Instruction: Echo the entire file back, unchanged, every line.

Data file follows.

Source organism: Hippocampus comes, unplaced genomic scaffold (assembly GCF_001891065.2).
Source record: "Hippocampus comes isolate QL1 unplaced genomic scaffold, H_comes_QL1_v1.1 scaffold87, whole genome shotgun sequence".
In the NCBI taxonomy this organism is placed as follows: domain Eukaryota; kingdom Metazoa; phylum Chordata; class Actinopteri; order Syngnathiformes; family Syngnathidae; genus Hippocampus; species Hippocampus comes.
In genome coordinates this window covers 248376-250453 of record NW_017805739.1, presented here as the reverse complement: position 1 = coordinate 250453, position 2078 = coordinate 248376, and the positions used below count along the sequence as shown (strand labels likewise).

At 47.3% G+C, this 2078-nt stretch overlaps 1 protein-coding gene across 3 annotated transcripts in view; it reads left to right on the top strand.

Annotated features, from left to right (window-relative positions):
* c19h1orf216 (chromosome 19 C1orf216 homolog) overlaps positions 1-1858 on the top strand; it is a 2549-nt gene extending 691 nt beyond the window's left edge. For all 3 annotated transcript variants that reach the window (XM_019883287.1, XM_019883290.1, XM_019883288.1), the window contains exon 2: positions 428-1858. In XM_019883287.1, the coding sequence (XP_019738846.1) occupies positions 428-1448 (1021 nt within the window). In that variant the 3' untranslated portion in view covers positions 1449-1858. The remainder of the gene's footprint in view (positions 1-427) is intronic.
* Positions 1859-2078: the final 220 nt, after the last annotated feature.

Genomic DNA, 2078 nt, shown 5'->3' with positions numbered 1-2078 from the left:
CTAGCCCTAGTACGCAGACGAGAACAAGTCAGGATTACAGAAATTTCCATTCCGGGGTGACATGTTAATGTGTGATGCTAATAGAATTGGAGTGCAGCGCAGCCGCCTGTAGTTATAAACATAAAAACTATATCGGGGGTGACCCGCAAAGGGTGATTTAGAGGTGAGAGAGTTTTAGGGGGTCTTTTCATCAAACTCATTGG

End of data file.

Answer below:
Source organism: Hippocampus comes, unplaced genomic scaffold (assembly GCF_001891065.2).
Source record: "Hippocampus comes isolate QL1 unplaced genomic scaffold, H_comes_QL1_v1.1 scaffold87, whole genome shotgun sequence".
In the NCBI taxonomy this organism is placed as follows: domain Eukaryota; kingdom Metazoa; phylum Chordata; class Actinopteri; order Syngnathiformes; family Syngnathidae; genus Hippocampus; species Hippocampus comes.
In genome coordinates this window covers 248376-250453 of record NW_017805739.1, presented here as the reverse complement: position 1 = coordinate 250453, position 2078 = coordinate 248376, and the positions used below count along the sequence as shown (strand labels likewise).

At 47.3% G+C, this 2078-nt stretch overlaps 1 protein-coding gene across 3 annotated transcripts in view; it reads left to right on the top strand.

Annotated features, from left to right (window-relative positions):
* c19h1orf216 (chromosome 19 C1orf216 homolog) overlaps positions 1-1858 on the top strand; it is a 2549-nt gene extending 691 nt beyond the window's left edge. For all 3 annotated transcript variants that reach the window (XM_019883287.1, XM_019883290.1, XM_019883288.1), the window contains exon 2: positions 428-1858. In XM_019883287.1, the coding sequence (XP_019738846.1) occupies positions 428-1448 (1021 nt within the window). In that variant the 3' untranslated portion in view covers positions 1449-1858. The remainder of the gene's footprint in view (positions 1-427) is intronic.
* Positions 1859-2078: the final 220 nt, after the last annotated feature.

Genomic DNA, 2078 nt, shown 5'->3' with positions numbered 1-2078 from the left:
CTAGCCCTAGTACGCAGACGAGAACAAGTCAGGATTACAGAAATTTCCATTCCGGGGTGACATGTTAATGTGTGATGCTAATAGAATTGGAGTGCAGCGCAGCCGCCTGTAGTTATAAACATAAAAACTATATCGGGGGTGACCCGCAAAGGGTGATTTAGAGGTGAGAGAGTTTTAGGGGGTCTTTTCATCAAACTCATTGG